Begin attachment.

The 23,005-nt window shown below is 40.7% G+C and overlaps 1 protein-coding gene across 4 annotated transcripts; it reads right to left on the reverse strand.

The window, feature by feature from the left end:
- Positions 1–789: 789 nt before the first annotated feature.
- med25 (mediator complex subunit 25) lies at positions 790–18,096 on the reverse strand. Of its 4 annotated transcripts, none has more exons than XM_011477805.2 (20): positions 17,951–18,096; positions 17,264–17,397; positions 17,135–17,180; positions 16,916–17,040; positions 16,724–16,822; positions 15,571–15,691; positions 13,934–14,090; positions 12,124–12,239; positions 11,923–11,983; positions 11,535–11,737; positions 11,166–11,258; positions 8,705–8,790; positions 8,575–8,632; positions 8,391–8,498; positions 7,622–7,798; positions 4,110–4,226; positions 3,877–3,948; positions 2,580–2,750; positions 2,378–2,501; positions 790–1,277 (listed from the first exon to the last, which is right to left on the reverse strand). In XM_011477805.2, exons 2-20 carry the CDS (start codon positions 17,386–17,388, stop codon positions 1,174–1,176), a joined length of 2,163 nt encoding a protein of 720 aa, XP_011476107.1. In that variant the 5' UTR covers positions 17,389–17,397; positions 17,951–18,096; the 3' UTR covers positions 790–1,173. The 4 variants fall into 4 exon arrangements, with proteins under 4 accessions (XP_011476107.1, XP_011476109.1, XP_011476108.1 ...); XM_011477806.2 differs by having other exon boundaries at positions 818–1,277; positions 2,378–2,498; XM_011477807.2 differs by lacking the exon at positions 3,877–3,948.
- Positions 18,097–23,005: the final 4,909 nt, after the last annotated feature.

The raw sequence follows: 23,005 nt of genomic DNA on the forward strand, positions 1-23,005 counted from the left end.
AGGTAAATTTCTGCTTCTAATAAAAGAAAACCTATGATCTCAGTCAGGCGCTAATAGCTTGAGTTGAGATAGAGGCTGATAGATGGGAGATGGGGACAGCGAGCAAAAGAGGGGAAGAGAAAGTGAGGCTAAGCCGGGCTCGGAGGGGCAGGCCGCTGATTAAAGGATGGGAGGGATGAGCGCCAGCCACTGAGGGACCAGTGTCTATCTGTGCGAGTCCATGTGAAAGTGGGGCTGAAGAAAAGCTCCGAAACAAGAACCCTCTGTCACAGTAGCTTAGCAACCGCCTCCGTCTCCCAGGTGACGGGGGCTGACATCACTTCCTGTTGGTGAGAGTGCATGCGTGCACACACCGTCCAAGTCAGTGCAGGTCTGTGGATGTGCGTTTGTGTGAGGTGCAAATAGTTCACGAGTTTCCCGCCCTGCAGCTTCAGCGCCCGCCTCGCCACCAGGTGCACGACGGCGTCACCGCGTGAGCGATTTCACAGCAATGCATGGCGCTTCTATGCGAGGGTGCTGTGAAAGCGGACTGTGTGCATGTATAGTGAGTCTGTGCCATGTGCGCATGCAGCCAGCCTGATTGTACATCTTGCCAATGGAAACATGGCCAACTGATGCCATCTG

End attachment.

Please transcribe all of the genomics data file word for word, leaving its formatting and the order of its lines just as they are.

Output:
The 23,005-nt window shown below is 40.7% G+C and overlaps 1 protein-coding gene across 4 annotated transcripts; it reads right to left on the reverse strand.

The window, feature by feature from the left end:
- Positions 1–789: 789 nt before the first annotated feature.
- med25 (mediator complex subunit 25) lies at positions 790–18,096 on the reverse strand. Of its 4 annotated transcripts, none has more exons than XM_011477805.2 (20): positions 17,951–18,096; positions 17,264–17,397; positions 17,135–17,180; positions 16,916–17,040; positions 16,724–16,822; positions 15,571–15,691; positions 13,934–14,090; positions 12,124–12,239; positions 11,923–11,983; positions 11,535–11,737; positions 11,166–11,258; positions 8,705–8,790; positions 8,575–8,632; positions 8,391–8,498; positions 7,622–7,798; positions 4,110–4,226; positions 3,877–3,948; positions 2,580–2,750; positions 2,378–2,501; positions 790–1,277 (listed from the first exon to the last, which is right to left on the reverse strand). In XM_011477805.2, exons 2-20 carry the CDS (start codon positions 17,386–17,388, stop codon positions 1,174–1,176), a joined length of 2,163 nt encoding a protein of 720 aa, XP_011476107.1. In that variant the 5' UTR covers positions 17,389–17,397; positions 17,951–18,096; the 3' UTR covers positions 790–1,173. The 4 variants fall into 4 exon arrangements, with proteins under 4 accessions (XP_011476107.1, XP_011476109.1, XP_011476108.1 ...); XM_011477806.2 differs by having other exon boundaries at positions 818–1,277; positions 2,378–2,498; XM_011477807.2 differs by lacking the exon at positions 3,877–3,948.
- Positions 18,097–23,005: the final 4,909 nt, after the last annotated feature.

The raw sequence follows: 23,005 nt of genomic DNA on the forward strand, positions 1-23,005 counted from the left end.
AGGTAAATTTCTGCTTCTAATAAAAGAAAACCTATGATCTCAGTCAGGCGCTAATAGCTTGAGTTGAGATAGAGGCTGATAGATGGGAGATGGGGACAGCGAGCAAAAGAGGGGAAGAGAAAGTGAGGCTAAGCCGGGCTCGGAGGGGCAGGCCGCTGATTAAAGGATGGGAGGGATGAGCGCCAGCCACTGAGGGACCAGTGTCTATCTGTGCGAGTCCATGTGAAAGTGGGGCTGAAGAAAAGCTCCGAAACAAGAACCCTCTGTCACAGTAGCTTAGCAACCGCCTCCGTCTCCCAGGTGACGGGGGCTGACATCACTTCCTGTTGGTGAGAGTGCATGCGTGCACACACCGTCCAAGTCAGTGCAGGTCTGTGGATGTGCGTTTGTGTGAGGTGCAAATAGTTCACGAGTTTCCCGCCCTGCAGCTTCAGCGCCCGCCTCGCCACCAGGTGCACGACGGCGTCACCGCGTGAGCGATTTCACAGCAATGCATGGCGCTTCTATGCGAGGGTGCTGTGAAAGCGGACTGTGTGCATGTATAGTGAGTCTGTGCCATGTGCGCATGCAGCCAGCCTGATTGTACATCTTGCCAATGGAAACATGGCCAACTGATGCCATCTG